U.S. seeks world response to alleged Iran plot
U.S. issues worldwide travel alert after accusing Iran of assassination bid
U.S. Secretary of State Hillary Rodham Clinton is calling an alleged Iranian plot to kill Saudi Arabia's ambassador to the United States a "dangerous escalation" in Iran's support for terrorism that must draw an international response.
Speaking to a conference in Washington on Wednesday, Clinton urged the rest of the world to join Washington in condemning the alleged scheme, which she said violated U.S. and international law as well as Iran's treaty obligations to protect diplomats.
The U.S. has decided to penalize an Iranian commercial airline that it says is helping Iran's feared special operations forces. The government is banning Americans from doing business with Mahan Air and blocking any assets the airline might have in the U.S.
The Treasury Department says Mahan Air provides financial, material and technological support to the Quds Force and to Hezbollah. The department says Mahan's crews also shipped Iranian arms, some on behalf of Hezbollah.
Clinton said President Barack Obama 's administration wants international pressure stepped up to further isolate Iran, which it accuses of plotting to kill Saudi envoy Adel Al-Jubeir on U.S soil.
Earlier Wednesday, the State Department issued a worldwide travel alert for the next three months, warning U.S, citizens that Iran might sponsor strikes in the U.S. or abroad.
Alleged assassination plot amateurish, officials say
U.S. officials say the alleged plot against the Saudi ambassador was unusually amateurish for Iran's foreign action unit, the Quds Force.
By the U.S. account, the force's agent turned to a woman he met while working as a used car dealer to find a Mexican drug dealer-assassin, and he wound up with an informant instead.
U.S. officials believe the sloppiness executing the plot was due to inexperience with covert operations inside the United States and Mexico.
The officials, speaking on condition of anonymity to discuss classified analysis, say they believe Iran hoped to disguise the assassination attempt as an al-Qaeda attack.
Some experts who study Iranian covert tactics say the alleged conspiracy does not bear the hallmarks of the Quds force, which favours use of established proxy factions such as Lebanon's Hezbollah and would not take the risks alleged by the U.S.
"Iran has been known to carry out pre-operational surveillance in the United States, but it has not yet used this intelligence to carry out a high-profile attack," said a report by the international intelligence think-tank Stratfor. "It seems unusual that the Iranians would approach a Mexican cartel to carry out the assassination when the Iranians probably have the capability themselves."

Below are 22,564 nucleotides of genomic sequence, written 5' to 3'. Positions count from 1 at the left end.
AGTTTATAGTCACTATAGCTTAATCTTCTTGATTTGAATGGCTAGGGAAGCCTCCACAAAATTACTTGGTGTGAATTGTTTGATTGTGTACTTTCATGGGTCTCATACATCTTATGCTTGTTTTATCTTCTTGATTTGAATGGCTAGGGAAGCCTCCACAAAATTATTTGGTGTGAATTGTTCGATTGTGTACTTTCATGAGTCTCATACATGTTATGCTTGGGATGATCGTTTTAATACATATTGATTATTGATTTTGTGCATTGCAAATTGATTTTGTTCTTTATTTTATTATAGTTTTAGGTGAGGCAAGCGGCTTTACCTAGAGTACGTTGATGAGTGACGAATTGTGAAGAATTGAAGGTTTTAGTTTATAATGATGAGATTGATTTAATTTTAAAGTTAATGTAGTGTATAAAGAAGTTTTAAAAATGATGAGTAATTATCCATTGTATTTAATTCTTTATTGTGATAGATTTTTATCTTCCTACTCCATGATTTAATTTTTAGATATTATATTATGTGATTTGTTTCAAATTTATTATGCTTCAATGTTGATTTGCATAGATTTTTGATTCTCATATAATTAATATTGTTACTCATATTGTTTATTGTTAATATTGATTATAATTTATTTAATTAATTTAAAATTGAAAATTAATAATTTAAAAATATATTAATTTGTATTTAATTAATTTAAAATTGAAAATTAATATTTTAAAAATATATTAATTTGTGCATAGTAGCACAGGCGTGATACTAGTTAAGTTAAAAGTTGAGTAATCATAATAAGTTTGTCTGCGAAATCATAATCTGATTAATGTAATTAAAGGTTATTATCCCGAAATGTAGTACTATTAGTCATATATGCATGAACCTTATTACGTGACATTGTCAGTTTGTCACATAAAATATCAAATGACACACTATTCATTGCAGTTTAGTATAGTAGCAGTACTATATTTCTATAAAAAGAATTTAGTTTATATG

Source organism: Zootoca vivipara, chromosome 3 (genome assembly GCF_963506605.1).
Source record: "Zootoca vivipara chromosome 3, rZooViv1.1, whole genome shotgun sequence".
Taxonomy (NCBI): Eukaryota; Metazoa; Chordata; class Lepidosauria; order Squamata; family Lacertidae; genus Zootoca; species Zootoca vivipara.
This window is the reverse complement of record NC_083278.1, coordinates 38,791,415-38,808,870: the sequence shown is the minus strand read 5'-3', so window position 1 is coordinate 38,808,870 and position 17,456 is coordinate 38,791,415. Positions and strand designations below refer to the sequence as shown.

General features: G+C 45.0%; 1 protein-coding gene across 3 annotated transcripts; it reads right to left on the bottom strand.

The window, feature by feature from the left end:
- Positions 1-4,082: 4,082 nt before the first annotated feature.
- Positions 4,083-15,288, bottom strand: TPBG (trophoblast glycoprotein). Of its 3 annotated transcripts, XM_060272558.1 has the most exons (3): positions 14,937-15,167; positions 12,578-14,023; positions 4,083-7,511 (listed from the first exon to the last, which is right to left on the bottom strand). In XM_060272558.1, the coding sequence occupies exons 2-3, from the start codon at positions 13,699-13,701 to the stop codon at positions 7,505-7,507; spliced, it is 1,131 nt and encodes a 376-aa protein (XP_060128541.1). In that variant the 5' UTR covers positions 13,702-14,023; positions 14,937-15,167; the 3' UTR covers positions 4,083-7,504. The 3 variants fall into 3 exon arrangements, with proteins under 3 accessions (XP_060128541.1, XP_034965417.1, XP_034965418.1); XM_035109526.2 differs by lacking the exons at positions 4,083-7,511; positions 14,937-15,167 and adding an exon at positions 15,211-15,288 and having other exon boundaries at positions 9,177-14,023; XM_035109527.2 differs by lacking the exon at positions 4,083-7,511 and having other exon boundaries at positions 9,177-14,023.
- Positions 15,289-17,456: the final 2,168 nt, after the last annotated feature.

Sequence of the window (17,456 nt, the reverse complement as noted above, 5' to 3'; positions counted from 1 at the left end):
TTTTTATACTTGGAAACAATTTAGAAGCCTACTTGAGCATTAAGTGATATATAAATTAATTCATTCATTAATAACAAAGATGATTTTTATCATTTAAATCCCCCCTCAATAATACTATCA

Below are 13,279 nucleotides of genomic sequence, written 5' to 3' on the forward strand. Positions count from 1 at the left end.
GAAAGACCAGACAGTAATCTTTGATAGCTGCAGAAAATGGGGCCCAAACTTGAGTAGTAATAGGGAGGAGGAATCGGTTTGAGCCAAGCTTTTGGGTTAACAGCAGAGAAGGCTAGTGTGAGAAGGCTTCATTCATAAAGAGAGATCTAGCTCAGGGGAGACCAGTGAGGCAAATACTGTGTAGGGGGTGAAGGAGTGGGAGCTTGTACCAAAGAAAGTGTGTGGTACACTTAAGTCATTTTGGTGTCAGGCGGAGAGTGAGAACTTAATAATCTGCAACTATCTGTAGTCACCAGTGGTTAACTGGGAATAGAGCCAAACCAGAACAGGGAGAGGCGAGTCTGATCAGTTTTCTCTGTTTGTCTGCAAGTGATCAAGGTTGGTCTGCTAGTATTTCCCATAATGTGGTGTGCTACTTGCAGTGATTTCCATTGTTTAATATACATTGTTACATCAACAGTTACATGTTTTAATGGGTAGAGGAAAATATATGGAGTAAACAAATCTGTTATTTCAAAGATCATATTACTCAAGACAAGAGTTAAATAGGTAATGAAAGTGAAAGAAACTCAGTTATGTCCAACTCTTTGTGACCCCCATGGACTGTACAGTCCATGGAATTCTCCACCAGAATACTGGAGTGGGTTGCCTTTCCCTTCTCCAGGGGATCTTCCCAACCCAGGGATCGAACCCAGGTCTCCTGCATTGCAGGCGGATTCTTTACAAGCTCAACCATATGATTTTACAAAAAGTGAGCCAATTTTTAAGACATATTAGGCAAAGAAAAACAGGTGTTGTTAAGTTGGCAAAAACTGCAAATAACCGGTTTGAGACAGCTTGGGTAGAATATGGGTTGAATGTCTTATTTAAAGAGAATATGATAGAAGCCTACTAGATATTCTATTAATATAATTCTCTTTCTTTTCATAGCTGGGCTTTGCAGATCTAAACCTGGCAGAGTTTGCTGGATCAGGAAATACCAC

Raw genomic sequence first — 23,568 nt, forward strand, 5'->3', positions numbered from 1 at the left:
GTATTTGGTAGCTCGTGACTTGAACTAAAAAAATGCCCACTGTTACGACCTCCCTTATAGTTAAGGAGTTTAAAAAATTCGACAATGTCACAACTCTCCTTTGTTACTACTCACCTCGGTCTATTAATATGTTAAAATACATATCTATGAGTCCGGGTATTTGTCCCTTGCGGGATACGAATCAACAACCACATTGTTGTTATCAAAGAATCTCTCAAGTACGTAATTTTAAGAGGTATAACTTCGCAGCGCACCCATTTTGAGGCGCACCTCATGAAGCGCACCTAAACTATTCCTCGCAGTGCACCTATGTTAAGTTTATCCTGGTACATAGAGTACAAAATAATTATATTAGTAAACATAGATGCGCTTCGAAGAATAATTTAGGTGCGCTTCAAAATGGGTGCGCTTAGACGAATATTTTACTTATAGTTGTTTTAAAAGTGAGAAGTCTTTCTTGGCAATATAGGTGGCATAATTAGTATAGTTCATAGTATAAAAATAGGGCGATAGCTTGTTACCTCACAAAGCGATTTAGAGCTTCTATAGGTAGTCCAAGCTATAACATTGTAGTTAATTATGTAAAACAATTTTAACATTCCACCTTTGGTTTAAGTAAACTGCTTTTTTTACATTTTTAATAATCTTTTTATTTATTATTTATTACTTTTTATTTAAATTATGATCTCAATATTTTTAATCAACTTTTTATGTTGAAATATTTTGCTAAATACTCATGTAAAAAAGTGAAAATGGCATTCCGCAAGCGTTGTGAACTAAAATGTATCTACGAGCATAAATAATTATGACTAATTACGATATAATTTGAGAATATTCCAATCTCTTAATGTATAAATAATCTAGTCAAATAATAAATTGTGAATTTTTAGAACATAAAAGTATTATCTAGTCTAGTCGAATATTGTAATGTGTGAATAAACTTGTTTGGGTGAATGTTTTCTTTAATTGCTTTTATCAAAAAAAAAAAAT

The alleged "Iranian-backed plan to assassinate the Saudi ambassador may indicate a more aggressive focus by the Iranian government on terrorist activity against diplomats from certain countries, to include possible attacks in the United States," the alert said.
Suspect at large
Two people, including the Quds Force member who is at large, were charged in New York Federal Court on Tuesday. The charges included conspiracy to murder a foreign official, conspiracy to use a weapon of mass destruction and conspiracy to commit an act of international terrorism transcending national boundaries.
Manssor Arbabsiar, a 56-year-old U.S. citizen who also holds an Iranian passport, was charged along with Gholam Shakuri, whom authorities said was a Quds Force member. Arbabsiar was arrested but Shakuri remains at large.
The alleged plan was to assassinate Ambassador Al-Jubeir with a bomb attack while he dined at his favourite restaurant.
U.S. Attorney General Eric Holder said the conspiracy was conceived and directed from Iran. In response, Iran accused the U.S. on Wednesday of playing a "childish game."
Britain supports new sanctions
Britain's government said Wednesday that it was consulting with the U.S. and others over new international sanctions.
"We would support any measures that help hold Iran accountable for its actions," said Steve Field, spokesman for British Prime Minister David Cameron.
Although the U.S. has accused Iran of state-sponsored terrorism in the past, this is the first time it has allegedly involved a plot to be carried out on U.S. soil, CBC News correspondent Susan Bonner reported from Washington.
"We’re talking about an act of murder, carried out by a foreign government on our soil of a foreign diplomat," Peter King, chair of the House Homeland Security committee, said after the government revealed the alleged assassination plot. "This is really an act of war."
Obama called al-Jubeir on Tuesday to declare that the foiled plot was a "flagrant" violation of U.S. and international law, the White House said. The president expressed solidarity with Saudi Arabia and said he was committed to ensuring the security of diplomats in the United States.
But Iran's parliament Speaker, Ali Larijani, called the Justice Department's allegations "cheap claims."
No reason for 'childish' plot, Iran says
"By giving it a wide media coverage, it was evident that they are trying to cover up their own problems," Larijani told an open session of the parliament Wednesday.
"They [Americans] suffered a political stroke and learned that they had begun a childish game. We have normal relations with the Saudis. There is no reason for Iran to carry out such childish acts."
In New York, Alireza Miryousefi, head of the press office of the Iranian mission to the United Nations, sent Secretary General Ban Ki-moon a letter "to express our outrage" over the allegations.
"The U.S. allegation is, obviously, a politically motivated move and a showcase of its long-standing animosity toward the Iranian nation," the letter said.
With files from The Associated Press